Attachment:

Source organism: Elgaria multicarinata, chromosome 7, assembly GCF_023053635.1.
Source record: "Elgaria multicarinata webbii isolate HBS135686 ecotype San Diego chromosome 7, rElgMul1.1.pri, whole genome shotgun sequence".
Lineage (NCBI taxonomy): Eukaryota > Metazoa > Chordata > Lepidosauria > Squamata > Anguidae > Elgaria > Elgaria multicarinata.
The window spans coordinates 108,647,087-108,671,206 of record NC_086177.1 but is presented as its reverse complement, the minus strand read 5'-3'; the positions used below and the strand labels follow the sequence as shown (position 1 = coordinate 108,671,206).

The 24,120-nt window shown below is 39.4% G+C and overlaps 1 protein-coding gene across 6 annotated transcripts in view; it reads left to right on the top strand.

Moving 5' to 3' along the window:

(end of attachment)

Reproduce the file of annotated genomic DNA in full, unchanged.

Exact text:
Source organism: Elgaria multicarinata, chromosome 7, assembly GCF_023053635.1.
Source record: "Elgaria multicarinata webbii isolate HBS135686 ecotype San Diego chromosome 7, rElgMul1.1.pri, whole genome shotgun sequence".
Lineage (NCBI taxonomy): Eukaryota > Metazoa > Chordata > Lepidosauria > Squamata > Anguidae > Elgaria > Elgaria multicarinata.
The window spans coordinates 108,647,087-108,671,206 of record NC_086177.1 but is presented as its reverse complement, the minus strand read 5'-3'; the positions used below and the strand labels follow the sequence as shown (position 1 = coordinate 108,671,206).

The 24,120-nt window shown below is 39.4% G+C and overlaps 1 protein-coding gene across 6 annotated transcripts in view; it reads left to right on the top strand.

Moving 5' to 3' along the window: